Ambitious plans to realize Alexandros Iolas’s vision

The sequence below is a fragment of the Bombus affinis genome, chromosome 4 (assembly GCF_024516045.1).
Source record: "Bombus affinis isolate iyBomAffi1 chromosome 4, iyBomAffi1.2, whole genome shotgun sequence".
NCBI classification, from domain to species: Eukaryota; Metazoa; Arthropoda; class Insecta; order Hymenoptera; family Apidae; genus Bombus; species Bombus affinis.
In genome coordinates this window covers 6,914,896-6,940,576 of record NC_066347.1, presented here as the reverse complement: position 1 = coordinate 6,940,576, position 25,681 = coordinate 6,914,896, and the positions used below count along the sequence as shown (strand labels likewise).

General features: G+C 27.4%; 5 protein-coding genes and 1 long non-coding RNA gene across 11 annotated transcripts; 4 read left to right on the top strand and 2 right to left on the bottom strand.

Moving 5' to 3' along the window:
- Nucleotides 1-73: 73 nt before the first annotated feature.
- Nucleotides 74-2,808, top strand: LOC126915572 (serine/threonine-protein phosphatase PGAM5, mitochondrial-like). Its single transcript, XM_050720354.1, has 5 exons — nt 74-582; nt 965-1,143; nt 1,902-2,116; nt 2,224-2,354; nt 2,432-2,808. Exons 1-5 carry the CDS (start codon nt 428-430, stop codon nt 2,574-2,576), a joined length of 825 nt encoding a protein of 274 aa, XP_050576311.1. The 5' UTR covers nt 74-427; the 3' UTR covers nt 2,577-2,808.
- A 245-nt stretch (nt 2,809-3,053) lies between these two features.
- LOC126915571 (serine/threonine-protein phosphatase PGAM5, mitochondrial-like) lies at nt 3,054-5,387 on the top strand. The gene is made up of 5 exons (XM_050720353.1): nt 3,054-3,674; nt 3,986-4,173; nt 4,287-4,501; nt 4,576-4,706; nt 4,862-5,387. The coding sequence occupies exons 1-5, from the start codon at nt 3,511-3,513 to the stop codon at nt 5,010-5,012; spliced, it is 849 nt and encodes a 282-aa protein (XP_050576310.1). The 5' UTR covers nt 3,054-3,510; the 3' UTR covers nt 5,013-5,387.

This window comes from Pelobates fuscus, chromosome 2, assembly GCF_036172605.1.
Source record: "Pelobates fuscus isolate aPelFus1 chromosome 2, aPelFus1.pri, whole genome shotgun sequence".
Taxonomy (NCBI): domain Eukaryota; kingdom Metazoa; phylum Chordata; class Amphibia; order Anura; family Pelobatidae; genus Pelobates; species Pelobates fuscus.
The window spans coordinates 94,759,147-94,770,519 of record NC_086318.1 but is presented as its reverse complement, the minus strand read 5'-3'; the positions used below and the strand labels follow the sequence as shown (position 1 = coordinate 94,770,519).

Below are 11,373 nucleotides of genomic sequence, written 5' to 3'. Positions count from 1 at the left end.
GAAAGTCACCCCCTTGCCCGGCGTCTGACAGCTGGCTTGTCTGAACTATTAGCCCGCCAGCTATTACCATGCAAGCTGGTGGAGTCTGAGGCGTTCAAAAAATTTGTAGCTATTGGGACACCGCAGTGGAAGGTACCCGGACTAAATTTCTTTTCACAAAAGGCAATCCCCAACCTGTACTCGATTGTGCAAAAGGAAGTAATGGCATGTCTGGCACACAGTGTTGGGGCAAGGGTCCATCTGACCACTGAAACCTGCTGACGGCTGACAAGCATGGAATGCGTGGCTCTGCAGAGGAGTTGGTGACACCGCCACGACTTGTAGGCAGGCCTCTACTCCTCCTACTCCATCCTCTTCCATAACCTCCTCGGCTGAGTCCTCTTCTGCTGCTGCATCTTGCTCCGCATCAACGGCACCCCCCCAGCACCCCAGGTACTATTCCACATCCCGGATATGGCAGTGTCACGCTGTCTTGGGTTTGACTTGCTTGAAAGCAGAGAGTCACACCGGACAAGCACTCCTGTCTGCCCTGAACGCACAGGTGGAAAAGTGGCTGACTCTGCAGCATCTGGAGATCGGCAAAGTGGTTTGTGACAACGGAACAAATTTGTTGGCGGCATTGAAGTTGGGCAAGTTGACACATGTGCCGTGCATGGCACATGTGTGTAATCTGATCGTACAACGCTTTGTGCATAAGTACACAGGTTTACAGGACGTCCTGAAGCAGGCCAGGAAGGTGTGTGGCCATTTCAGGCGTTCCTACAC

One of the most fervid wishes of Alexandros Iolas was to bestow his collection of antiquities – a rich and rare compilation from eastern and western civilizations – to the Greek state. It was with the same enthusiasm that he also hoped to donate his estate in Aghia Paraskevi to the local municipality and turn his home, together with its rich collection of contemporary art, into a state-owned museum that would bear his name. In life, Iolas never saw his wish fulfilled. Ironically, in fact, he was accused at various times of illegal trafficking in antiquities, an accusation which, however, was never substantiated. The Iolas case was veiled in mystery and soon passed over in silence. Whether out of negligence, procrastination or false calculations, the Greek state ended up missing out on what was a rare and inestimable collection. It also relinquished an opportunity to acquire a museum of modern and contemporary art which, because of its owner’s clout and prestige, would have attracted international attention to Greece. Iolas died in bitterness, his collection was looted or dispersed by his heirs across the world and instead of a museum, his now-ravaged house ended up being a sad reminder of past glories. But his initial wish was never fully forgotten. Even before Iolas’s death, Nikos Stathoulis, an art critic, owner of the Downtown gallery (one of the first «alternative» galleries in Athens) and author of a biography on Iolas, has been fighting to make the Alexandros Iolas museum a reality. Stathoulis met Iolas in the early 1980s when the latter asked him to write his biography and also commissioned him to write a second book on his life, which, both agreed, would be published at a certain point after Iolas’s death (release of the second book is expected in the near future). Stathoulis experienced from close-up episodes in the life of this gifted man, his dream of donating a museum to the Greek state, and his consequent disillusionment. Since then, he has tried to reinstate something of this original wish. Equipped with a clear sense of Iolas’s ideas on art and an understanding of his personality, Stathoulis has been working toward the creation of a lively, dynamic museum that will house a prestigious collection while also carrying Iolas’s legend. Stathoulis has helped the Greek Ministry of Culture realize the importance of buying the estate from its present owner, Spyros Georgiou, a civil engineer to whom Iolas’s sister sold the property for 500 million drachmas (1.46 million euros) around seven years ago. Once in the state’s possession, the plan is for the estate to be handed over to the Municipality of Aghia Paraskevi for hosting cultural events, which is roughly what Iolas wanted to do with it while he was still alive. (He had also bought four acres on a site located across from his estate and donated them to the municipality for the purpose of a public park, and commissioned large sculptures for the park, which, however, were never placed in situ). Rather than turn the estate into a local cultural center, however, Stathoulis is opting for a sophisticated, international museum on modern and contemporary art modelled after the vision of Iolas. The museum’s art collection will consist of artists’ donations and works on loan from major foundations and institutions worldwide, such as the Andy Warhol Foundation and the Dominique de Menil Foundation in Texas. Stathoulis has been in constant contact with such foundations and museums internationally as well as with artists that worked with Iolas. Iolas’s legendary name and the respect it commands have already sensitized people in the arts internationally to help toward realizing the museum. Coupled with Stathoulis’s commitment and sophisticated vision, this is how works of great artistic worth – similar to those by Magritte, Warhol, Matta, Niki de St Phalle, Jean Tinguely, and De Chirico – may become accessible to the Greek public. The museum is also planned as a dynamic, lively institution that will promote the works of young artists. According to Stathoulis, this sense of dynamism comes close to Iolas’s vision. Almost two decades down the road, the potential for the Alexandros Iolas museum seems brighter than ever. For the past five years the current mayor of Aghia Paraskevi, Antonis Sideris, has been a major supporter of the project. During the past month, Stathoulis, together with Sideris, have drawn up an honorary committee for the museum: artists Takis and Pavlos, director of the Benaki Museum Angelos Delivorias, and Niki Goulandri, founder of the Museum of Natural History, are among the members that make up this eminent committee. They have responded enthusiastically to the idea and so have people in the arts internationally, such as the director of the National Museum of Modern Art of the Centre Pompidou, Alfred Paquement, and Jack Lang. The fact that the project has the support of an eminent committee may help resolve the major problems that hinders the museum’s establishment, namely that the property (around seven acres in total and a total of 1,400 square meters for the house alone) has still not been bought by the government. Back in 1998 and mainly through Stathoulis’s concerted efforts, Iolas’s home was declared a listed building. Shortly thereafter, the land was deemed suitable of expropriation. Moreover, plans were made for including the museum project in the Cultural Olympiad budget, but they never came through. In 2003, a purchase price of 9 million euros was decided for the property. The government guaranteed 4 million euros out of the total price, with the remaining 5 million still pending before the property becomes state-owned. Luckily, things look positive and there are good signs that the government will actually come through with the payment. When that happens and the property becomes state-owned, Stathoulis and his team will start working on making a dynamic, international museum. It will be a tribute to Alexandros Iolas and, potentially, a substantial contribution to Greek cultural life.